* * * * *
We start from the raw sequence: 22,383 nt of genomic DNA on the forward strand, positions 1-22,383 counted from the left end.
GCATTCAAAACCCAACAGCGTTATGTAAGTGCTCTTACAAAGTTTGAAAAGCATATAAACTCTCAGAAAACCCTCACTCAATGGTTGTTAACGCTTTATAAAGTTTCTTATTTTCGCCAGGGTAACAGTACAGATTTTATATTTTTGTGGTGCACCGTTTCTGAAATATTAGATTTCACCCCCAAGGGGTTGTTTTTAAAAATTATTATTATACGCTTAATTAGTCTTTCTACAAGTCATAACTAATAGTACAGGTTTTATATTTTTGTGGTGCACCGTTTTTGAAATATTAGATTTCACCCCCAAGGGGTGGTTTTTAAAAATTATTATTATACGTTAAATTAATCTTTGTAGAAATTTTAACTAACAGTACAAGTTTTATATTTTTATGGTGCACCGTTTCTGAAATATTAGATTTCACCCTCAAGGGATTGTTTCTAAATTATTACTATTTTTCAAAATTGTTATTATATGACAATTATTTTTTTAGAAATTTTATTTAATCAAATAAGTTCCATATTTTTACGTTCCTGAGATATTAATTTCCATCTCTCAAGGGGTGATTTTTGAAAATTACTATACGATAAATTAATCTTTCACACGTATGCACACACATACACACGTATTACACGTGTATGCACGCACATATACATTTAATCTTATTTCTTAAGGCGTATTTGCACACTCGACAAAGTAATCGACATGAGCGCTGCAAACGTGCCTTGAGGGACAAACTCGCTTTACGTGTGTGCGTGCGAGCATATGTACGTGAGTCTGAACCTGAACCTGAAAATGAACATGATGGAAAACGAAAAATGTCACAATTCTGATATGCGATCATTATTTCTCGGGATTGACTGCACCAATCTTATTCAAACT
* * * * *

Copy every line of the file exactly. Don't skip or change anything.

We start from the raw sequence: 22,383 nt of genomic DNA on the forward strand, positions 1-22,383 counted from the left end.
GCATTCAAAACCCAACAGCGTTATGTAAGTGCTCTTACAAAGTTTGAAAAGCATATAAACTCTCAGAAAACCCTCACTCAATGGTTGTTAACGCTTTATAAAGTTTCTTATTTTCGCCAGGGTAACAGTACAGATTTTATATTTTTGTGGTGCACCGTTTCTGAAATATTAGATTTCACCCCCAAGGGGTTGTTTTTAAAAATTATTATTATACGCTTAATTAGTCTTTCTACAAGTCATAACTAATAGTACAGGTTTTATATTTTTGTGGTGCACCGTTTTTGAAATATTAGATTTCACCCCCAAGGGGTGGTTTTTAAAAATTATTATTATACGTTAAATTAATCTTTGTAGAAATTTTAACTAACAGTACAAGTTTTATATTTTTATGGTGCACCGTTTCTGAAATATTAGATTTCACCCTCAAGGGATTGTTTCTAAATTATTACTATTTTTCAAAATTGTTATTATATGACAATTATTTTTTTAGAAATTTTATTTAATCAAATAAGTTCCATATTTTTACGTTCCTGAGATATTAATTTCCATCTCTCAAGGGGTGATTTTTGAAAATTACTATACGATAAATTAATCTTTCACACGTATGCACACACATACACACGTATTACACGTGTATGCACGCACATATACATTTAATCTTATTTCTTAAGGCGTATTTGCACACTCGACAAAGTAATCGACATGAGCGCTGCAAACGTGCCTTGAGGGACAAACTCGCTTTACGTGTGTGCGTGCGAGCATATGTACGTGAGTCTGAACCTGAACCTGAAAATGAACATGATGGAAAACGAAAAATGTCACAATTCTGATATGCGATCATTATTTCTCGGGATTGACTGCACCAATCTTATTCAAACT